A primer for tonight’s presidential address on Afghanistan


President Obama will unveil his plan tonight for pulling out the roughly 30,000 troops sent to Afghanistan during the December 2009 troop surge. While all kinds of factors go into foreign policy decisions, especially when it comes to putting troops in harm's way, it's worth noting that the Afghanistan operation has been the subject of intensive lobbying, has been prone to fraud, waste and abuse in federal contracting and raises issues of government accountability. 

While Obama will cover a number of issues raised by the ongoing war in Afghanistan, the following topics most likely will not make it into the speech:


  • Lobbyists representing foreign governments have contacted lawmakers and their staff regarding Afghanistan related policies and security issues several times in the last few years, records show. Lobbyists for the Pakistani embassy contacted Congress to discuss the Afghanistan-Pakistan Security and Prosperity Enhancement Act in 2008; the Turkish embassy hired lobbyists to discuss Turkey's contributions to Afghanistan's development; and the Afghani government lobbied to discuss 9/11 litigation. See the whole list here.
  • Domestic criticisms continue to mount against the Defense Department's use of independent contractors. According to a new report by the Congressional Research Service (CRS), Congress' nonpartisan research group, as of March 2011, there were about 98,800 uniformed troops in Afghanistan and about 90,339 contracted employees. As recently as December 2008, contractors made up 69 percent of the combined uniformed/non-uniformed personnel in Afghanistan. About half of the contracted employees in Afghanistan are local nationals. CRS used contractor census reports to come to that conclusion, however, this data has been criticized for its inaccuracies, particularly when it comes to counting the number of Afghan nationals serving the Department of Defense. The Commission on Wartime Contracting discussed these problems at length during a 2009 hearing.
  • Other problems existing with defense contracts include payments made to Afghan warlords, according to a 2010 House investigative report. A 2010 Governmental Accountability Office report also pointed out a general lack of oversight when it comes to tracking who receives military contracts.
  • According to the CRS report, some reforms to military contracting have been made, including creating a Joint Contracting Command group designed to improve military communication and a plan to increase management training for those who oversee contract workers. According to CRS, the Department of Defense is working on creating an online course for military higher-ups to take prior to deployment to help them work better with contractors. Obama promised to reform the military contract system and to create transparency standards for military contractors, but such legislation is still pending.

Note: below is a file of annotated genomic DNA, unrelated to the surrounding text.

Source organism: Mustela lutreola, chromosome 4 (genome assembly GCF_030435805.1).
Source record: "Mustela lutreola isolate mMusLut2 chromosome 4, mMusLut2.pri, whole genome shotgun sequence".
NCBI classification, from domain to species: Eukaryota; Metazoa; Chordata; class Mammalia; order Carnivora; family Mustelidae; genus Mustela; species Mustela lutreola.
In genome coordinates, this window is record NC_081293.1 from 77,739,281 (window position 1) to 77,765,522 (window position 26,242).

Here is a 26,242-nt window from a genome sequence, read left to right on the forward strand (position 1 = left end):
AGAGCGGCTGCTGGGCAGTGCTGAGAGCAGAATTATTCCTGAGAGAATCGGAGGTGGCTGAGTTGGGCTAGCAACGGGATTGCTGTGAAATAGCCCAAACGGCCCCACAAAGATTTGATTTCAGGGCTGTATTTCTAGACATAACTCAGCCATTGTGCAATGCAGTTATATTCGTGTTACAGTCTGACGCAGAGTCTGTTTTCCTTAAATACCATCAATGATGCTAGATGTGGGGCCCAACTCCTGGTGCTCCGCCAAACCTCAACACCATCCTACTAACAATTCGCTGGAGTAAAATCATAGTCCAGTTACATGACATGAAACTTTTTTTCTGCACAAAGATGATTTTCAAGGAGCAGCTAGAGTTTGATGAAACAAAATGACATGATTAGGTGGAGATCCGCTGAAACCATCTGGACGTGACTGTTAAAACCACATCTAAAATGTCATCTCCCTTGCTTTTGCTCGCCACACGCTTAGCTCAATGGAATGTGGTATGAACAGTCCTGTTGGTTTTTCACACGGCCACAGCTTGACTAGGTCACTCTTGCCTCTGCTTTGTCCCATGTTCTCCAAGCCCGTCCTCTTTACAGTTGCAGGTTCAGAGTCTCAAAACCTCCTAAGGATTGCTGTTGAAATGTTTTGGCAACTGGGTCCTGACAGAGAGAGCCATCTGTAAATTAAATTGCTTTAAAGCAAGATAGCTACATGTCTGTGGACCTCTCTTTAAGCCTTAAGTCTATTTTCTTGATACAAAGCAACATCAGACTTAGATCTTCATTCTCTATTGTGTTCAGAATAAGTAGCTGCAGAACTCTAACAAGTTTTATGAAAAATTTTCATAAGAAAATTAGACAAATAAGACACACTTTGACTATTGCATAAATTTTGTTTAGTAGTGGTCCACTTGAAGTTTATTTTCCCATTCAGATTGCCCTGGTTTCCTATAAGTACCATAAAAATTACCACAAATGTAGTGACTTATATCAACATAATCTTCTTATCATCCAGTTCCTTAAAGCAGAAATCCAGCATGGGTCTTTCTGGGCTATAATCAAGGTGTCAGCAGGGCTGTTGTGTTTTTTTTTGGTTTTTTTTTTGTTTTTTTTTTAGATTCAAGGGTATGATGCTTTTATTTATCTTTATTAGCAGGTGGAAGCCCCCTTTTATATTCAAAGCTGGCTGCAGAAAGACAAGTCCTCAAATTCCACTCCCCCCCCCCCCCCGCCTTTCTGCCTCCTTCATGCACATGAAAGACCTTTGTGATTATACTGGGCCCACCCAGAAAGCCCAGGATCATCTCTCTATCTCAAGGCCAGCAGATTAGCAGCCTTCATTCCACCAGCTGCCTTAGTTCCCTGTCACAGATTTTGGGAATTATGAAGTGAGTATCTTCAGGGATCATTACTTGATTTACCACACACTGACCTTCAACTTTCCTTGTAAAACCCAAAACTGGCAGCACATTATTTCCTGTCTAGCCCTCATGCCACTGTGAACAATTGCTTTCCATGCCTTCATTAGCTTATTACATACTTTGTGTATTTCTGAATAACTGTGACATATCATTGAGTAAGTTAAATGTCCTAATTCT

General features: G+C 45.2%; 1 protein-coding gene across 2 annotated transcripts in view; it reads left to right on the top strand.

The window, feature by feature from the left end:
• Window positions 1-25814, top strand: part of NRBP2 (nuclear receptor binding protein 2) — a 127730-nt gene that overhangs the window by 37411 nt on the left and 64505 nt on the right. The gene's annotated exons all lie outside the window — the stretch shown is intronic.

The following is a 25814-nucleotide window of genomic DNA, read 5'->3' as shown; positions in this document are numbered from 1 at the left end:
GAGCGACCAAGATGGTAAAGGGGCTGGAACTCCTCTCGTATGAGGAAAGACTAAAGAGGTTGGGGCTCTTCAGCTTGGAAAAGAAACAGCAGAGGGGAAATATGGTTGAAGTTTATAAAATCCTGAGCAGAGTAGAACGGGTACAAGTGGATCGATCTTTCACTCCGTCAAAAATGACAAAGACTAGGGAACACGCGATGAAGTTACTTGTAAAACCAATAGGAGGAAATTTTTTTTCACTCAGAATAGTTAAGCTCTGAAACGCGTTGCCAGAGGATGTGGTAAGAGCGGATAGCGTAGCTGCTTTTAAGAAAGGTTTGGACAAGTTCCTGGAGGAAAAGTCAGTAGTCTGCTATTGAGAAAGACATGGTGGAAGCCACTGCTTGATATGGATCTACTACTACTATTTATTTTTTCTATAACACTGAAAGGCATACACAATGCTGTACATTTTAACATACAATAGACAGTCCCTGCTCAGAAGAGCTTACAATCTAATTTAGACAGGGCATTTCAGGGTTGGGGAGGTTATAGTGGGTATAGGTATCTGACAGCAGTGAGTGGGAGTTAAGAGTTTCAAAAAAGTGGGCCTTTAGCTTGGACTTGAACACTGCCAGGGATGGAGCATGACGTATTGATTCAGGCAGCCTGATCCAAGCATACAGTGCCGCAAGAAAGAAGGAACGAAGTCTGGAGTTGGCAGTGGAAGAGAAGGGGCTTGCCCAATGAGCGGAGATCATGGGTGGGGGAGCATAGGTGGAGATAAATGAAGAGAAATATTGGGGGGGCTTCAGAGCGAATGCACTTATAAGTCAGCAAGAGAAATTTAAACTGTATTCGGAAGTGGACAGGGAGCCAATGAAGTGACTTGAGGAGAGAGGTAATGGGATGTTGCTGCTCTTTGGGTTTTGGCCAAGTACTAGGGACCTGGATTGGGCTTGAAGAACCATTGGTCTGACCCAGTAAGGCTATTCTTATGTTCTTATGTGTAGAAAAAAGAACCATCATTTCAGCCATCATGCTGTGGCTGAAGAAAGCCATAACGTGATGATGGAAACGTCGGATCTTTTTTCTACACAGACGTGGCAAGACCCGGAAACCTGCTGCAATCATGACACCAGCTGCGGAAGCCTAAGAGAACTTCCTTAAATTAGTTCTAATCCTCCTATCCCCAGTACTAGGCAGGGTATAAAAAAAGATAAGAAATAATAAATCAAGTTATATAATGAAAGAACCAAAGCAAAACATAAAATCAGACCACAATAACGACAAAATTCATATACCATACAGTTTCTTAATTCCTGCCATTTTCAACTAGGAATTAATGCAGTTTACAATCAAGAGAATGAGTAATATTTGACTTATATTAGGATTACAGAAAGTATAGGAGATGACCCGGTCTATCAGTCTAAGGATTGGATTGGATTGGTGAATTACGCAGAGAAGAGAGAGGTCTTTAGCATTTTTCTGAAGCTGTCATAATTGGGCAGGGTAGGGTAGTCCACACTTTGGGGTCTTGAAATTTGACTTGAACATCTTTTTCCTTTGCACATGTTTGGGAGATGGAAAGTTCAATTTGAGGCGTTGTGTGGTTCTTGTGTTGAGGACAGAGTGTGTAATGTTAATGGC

• Another promise the president made — to clarify the legal status for contracted defense workers so that they may be disciplined for misconduct — has stalled, according to the fact-checking website Politifact.com. The Military Extraterritorial Jurisdiction Enforcement Act to accomplish this goal made it through the House in 2007 but not through the Senate.
  • The President's decision could have domestic repercussions as well. Large defense contractors, for example, could be affected by the emerging future plan in Afghanistan. These organizations tend to have a great deal of lobbying clout and their political action committees, employees and their family makers are prolific donors to federal campaigns. Earlier this month, we highlighted the Pentagon's release of its top 100 department of defense contractors, which includes deals with Lockheed Martin, Boeing, and Northrop Grumman — all of which had spent millions of dollars in campaign contributions and tens of millions on lobbying during the 2009-2010 election cycle. For example, Lockheed Martin, who manufactures high tech military equipment including jets and missiles, gave $2.3 million to members of Congress in 2010, according to OpenSecrets.org. Top donations included $52,000 to Rep. Howard McKeon, R-Calif. and $48,500 to Sen. Charles Schumer, D-N.Y. McKeon is chair of the House Committee on Armed Services, and Schumer is on the Subcommittee on Terrorism, Technology and Homeland Security for the Senate Judiciary Committee. The airplane manufacturer Boeing gave $2.4 million to lawmakers in 2010. Boeing's top donations included $85,860 to Sen. Patty Murray, D-Wash., and $32,900 to Rep. Todd Tiahrt, R-Kan. Murray is on the Defense Subcommittee for the Senate Appropriations Committee, and her home state is the birthplace of the Boeing company. Tiahrt is on the Defense Subcommittee for the House Appropriations Committee.

The president's White House address airs tonight at 8 p.m. ET on most major networks.